Clinical recovery from surgery correlates with single-cell immune signatures.
Science Translational Medicine, September 2014
Brice Gaudillière, Gabriela K. Fragiadakis, Robert V. Bruggner, Monica Nicolau, Rachel Finck, Martha Tingle, Julian Silva, Edward A. Ganio, Christine G. Yeh, William J. Maloney, James I. Huddleston, Stuart B. Goodman, Mark M. Davis, Sean C. Bendall, Wendy J. Fantl, Martin S. Angst, Garry P. Nolan, Gaudillière B, Fragiadakis GK, Bruggner RV, Nicolau M, Finck R, Tingle M, Silva J, Ganio EA, Yeh CG, Maloney WJ, Huddleston JI, Goodman SB, Davis MM, Bendall SC, Fantl WJ, Angst MS, Nolan GP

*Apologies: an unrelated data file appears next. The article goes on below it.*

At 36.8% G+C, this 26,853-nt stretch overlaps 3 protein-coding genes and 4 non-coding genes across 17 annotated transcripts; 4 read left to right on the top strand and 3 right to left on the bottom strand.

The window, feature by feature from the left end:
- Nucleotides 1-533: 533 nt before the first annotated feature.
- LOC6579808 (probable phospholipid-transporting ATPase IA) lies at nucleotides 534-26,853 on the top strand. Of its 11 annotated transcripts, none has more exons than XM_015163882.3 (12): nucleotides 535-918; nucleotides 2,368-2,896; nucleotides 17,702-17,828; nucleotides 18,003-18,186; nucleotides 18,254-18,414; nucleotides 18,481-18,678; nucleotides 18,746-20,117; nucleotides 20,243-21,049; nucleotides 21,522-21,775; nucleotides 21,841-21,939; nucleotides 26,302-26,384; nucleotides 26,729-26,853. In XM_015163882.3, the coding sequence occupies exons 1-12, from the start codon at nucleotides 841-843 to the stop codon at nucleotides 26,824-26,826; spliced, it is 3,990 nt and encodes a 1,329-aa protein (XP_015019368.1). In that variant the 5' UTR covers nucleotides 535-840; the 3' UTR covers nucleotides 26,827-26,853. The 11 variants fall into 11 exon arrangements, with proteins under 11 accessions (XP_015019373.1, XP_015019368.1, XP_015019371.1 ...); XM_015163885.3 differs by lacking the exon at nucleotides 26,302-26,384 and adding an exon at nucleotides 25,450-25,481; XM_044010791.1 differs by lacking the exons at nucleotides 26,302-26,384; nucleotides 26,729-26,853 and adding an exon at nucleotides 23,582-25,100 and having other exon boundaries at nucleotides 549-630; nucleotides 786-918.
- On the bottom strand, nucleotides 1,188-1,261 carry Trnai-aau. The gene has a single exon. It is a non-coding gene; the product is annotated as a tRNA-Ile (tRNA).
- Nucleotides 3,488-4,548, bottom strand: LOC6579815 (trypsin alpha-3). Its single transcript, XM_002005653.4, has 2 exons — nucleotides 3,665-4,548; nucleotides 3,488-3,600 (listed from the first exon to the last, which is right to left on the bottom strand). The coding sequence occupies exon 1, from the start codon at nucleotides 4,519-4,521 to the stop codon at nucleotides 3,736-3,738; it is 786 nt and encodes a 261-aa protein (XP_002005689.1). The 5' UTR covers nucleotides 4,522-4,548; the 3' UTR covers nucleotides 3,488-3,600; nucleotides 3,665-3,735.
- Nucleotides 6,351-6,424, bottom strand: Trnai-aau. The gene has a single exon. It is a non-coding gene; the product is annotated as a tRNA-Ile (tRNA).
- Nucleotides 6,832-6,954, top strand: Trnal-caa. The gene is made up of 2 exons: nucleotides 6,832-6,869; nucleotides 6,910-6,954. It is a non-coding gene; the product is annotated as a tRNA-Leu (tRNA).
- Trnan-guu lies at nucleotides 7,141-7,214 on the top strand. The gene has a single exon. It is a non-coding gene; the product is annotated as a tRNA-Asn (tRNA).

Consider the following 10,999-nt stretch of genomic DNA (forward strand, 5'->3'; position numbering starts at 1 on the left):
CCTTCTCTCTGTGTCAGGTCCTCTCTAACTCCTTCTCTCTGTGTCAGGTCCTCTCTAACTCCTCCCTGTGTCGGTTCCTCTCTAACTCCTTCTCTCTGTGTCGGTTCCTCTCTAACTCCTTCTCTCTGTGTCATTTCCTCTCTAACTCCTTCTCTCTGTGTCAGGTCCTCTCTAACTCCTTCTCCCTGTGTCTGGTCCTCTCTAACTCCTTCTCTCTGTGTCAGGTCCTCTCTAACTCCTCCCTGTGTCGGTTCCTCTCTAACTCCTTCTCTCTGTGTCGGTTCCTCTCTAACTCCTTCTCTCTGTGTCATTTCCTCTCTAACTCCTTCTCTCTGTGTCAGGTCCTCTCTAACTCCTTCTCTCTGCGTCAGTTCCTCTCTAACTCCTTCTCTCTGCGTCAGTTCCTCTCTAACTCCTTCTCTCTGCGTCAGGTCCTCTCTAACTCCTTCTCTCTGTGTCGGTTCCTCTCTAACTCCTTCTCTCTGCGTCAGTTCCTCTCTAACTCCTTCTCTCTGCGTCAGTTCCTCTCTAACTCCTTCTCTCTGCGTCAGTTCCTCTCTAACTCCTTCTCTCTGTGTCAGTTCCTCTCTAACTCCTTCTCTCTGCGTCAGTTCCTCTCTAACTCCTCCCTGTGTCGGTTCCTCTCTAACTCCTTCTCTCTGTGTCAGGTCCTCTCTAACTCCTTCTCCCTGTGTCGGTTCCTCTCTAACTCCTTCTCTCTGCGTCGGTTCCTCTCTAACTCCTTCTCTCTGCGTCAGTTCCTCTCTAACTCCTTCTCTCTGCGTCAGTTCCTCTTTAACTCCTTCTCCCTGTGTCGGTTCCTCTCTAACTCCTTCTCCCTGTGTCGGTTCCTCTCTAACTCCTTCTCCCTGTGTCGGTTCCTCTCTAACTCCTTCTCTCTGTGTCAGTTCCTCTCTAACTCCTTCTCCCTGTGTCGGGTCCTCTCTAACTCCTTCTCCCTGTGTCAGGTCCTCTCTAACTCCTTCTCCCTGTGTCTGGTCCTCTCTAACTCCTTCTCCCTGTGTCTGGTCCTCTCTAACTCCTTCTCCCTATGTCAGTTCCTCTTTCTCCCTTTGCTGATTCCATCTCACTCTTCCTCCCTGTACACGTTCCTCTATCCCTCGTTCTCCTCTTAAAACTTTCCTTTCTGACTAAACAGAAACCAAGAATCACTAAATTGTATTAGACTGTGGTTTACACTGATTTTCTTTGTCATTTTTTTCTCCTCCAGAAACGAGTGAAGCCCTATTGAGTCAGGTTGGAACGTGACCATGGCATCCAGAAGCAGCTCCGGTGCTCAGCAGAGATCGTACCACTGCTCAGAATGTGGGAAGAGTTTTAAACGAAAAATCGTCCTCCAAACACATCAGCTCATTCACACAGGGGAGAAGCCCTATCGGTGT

Delayed recovery from surgery causes personal suffering and substantial societal and economic costs. Whether immune mechanisms determine recovery after surgical trauma remains ill-defined. Single-cell mass cytometry was applied to serial whole-blood samples from 32 patients undergoing hip replacement to comprehensively characterize the phenotypic and functional immune response to surgical trauma. The simultaneous analysis of 14,000 phosphorylation events in precisely phenotyped immune cell subsets revealed uniform signaling responses among patients, demarcating a surgical immune signature. When regressed against clinical parameters of surgical recovery, including functional impairment and pain, strong correlations were found with STAT3 (signal transducer and activator of transcription), CREB (adenosine 3',5'-monophosphate response element-binding protein), and NF-κB (nuclear factor κB) signaling responses in subsets of CD14(+) monocytes (R = 0.7 to 0.8, false discovery rate <0.01). These sentinel results demonstrate the capacity of mass cytometry to survey the human immune system in a relevant clinical context. The mechanistically derived immune correlates point to diagnostic signatures, and potential therapeutic targets, that could postoperatively improve patient recovery.
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